Blood pressure goals should be individualized, especially for older persons who may have difficulty tolerating complicated pharmacotherapy regimens.
The medication therapy management (MTM) provider should review the medication profile to screen for other medications that may be contributing to hypertension.
Because blood pressure medications may make patients feel worse than the disorder of hypertension itself, nonadherence is a likely problem. MTM providers need to be vigilant for nonadherence to medications and recommend changes in pharmacotherapy, if needed, to promote adherence.
Regular follow-up and monitoring are key to helping patients achieve blood pressure goals and reduce the risk of end-organ damage.
INTRODUCTION TO HYPERTENSION
Primary (essential) hypertension is persistently elevated arterial blood pressure (BP) in the absence of an identifiable cause.1,2 The relationship between BP and risk of cardiovascular disease is significant and independent of other risk factors.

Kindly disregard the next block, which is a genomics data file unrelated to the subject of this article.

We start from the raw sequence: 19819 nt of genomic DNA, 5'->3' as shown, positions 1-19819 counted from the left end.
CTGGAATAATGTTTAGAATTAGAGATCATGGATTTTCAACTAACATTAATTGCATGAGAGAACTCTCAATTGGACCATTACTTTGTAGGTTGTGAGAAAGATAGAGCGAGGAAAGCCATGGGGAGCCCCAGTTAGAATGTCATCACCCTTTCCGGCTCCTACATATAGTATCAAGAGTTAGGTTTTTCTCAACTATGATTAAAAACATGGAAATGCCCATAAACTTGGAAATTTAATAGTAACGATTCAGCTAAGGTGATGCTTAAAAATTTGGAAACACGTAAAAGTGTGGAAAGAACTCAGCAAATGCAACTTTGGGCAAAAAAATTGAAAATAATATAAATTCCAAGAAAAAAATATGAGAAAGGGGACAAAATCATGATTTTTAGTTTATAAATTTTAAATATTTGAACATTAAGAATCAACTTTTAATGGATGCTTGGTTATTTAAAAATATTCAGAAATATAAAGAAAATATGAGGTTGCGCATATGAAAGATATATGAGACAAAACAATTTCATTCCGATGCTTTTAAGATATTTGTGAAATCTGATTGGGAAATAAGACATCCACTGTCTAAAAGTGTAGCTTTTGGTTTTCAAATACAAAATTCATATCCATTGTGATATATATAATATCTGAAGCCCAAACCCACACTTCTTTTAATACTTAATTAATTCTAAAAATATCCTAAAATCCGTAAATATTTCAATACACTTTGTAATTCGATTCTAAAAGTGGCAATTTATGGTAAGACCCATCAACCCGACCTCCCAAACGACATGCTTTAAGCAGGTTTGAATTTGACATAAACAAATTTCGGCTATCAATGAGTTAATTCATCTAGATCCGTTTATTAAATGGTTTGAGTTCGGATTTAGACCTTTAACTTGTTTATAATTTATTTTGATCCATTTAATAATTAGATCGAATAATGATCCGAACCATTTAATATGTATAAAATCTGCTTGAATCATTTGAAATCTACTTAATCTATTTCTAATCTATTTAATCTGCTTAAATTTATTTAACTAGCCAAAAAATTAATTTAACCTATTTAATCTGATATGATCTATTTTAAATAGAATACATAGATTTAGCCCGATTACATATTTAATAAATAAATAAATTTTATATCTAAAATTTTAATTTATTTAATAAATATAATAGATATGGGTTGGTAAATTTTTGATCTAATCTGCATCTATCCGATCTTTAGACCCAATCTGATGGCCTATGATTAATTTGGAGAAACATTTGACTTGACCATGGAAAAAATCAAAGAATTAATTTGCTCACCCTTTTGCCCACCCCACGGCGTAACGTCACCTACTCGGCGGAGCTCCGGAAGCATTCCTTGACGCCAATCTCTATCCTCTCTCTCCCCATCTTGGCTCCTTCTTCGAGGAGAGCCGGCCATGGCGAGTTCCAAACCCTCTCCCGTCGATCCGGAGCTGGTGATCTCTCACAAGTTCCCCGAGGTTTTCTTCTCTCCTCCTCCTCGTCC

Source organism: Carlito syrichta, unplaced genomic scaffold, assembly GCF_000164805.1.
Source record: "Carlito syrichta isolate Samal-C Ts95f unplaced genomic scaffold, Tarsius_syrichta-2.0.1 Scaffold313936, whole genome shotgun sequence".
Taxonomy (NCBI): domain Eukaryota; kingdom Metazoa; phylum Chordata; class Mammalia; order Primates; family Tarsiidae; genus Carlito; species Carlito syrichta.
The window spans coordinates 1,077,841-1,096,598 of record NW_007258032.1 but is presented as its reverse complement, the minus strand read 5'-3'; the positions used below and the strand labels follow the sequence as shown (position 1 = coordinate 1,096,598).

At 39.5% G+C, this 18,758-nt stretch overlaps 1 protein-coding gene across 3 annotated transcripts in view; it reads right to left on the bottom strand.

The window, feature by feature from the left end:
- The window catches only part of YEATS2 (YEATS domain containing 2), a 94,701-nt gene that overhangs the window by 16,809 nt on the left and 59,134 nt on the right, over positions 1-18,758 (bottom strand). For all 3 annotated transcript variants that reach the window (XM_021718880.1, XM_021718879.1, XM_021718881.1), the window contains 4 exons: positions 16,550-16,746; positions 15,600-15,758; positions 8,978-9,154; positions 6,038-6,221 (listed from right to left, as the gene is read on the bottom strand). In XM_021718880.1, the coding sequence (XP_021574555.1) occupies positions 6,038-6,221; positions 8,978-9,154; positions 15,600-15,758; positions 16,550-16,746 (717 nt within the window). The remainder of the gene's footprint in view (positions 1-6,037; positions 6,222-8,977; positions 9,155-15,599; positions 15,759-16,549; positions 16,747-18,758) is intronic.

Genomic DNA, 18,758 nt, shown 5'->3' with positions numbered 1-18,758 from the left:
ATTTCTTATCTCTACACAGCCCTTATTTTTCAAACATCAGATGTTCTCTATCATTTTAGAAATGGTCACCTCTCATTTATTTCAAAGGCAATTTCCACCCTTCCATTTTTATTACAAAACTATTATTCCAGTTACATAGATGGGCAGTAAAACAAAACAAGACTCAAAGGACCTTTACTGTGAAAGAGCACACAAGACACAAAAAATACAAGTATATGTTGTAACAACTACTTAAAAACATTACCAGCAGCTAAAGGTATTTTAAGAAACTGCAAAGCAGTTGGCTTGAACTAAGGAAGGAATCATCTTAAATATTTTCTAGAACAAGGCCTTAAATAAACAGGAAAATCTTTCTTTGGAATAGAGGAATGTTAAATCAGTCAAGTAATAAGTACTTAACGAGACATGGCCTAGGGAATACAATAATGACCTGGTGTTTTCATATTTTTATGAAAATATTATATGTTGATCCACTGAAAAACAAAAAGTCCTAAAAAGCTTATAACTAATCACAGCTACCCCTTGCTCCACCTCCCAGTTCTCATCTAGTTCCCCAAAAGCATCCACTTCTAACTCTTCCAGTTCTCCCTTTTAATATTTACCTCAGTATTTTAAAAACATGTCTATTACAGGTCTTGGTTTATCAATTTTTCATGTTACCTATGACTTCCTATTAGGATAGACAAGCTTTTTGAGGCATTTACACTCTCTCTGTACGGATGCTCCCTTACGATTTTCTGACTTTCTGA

Blood pressure should be classified on the basis of at least two readings taken on at least two separate occasions (Table 27-1). When systolic and diastolic blood pressure levels fall into different categories, the higher category should be selected in classifying blood pressure.
TABLE 27-1Classification of Blood Pressure in Adults (Age ≥ 18 Years)a |Favorite Table|Download (.pdf) TABLE 27-1 Classification of Blood Pressure in Adults (Age ≥ 18 Years)a
|Classification ||Systolic Blood Pressure (mmHg) || ||Diastolic Blood Pressure (mmHg) |
|Normal ||<120 ||and ||<80 |
|Prehypertensionb ||120-139 ||or ||80-89 |
|Stage 1 hypertension ||140-159 ||or ||90-99 |
|Stage 2 hypertension ||≥160 ||or ||≥100 |
Other Terms Associated with Hypertension
Hypertensive emergency: BP > 180/120mmHg with ongoing or progressive target organ damage
Hypertensive urgency: Systolic blood pressure (SBP) > 180 mmHg or diastolic blood pressure (DBP) > 110 mmHg without evidence of progressive target organ damage
Isolated systolic hypertension: SBP ≥ 140 mmHg and DBP ≤ 90 mmHg; this is common in the elderly.
Masked hypertension: Home BP is significantly higher than anticipated on the basis of the in-clinic BP measurement (opposite of white-coat hypertension).
Orthostatic hypotension: Decrease in SBP of >20 mmHg or decrease in DBP of >10 mmHg when changing from a supine to a standing position.
Pseudohypertension: A falsely elevated BP secondary to calcified arteries that are not compressed by the cuff when taking the BP measurement.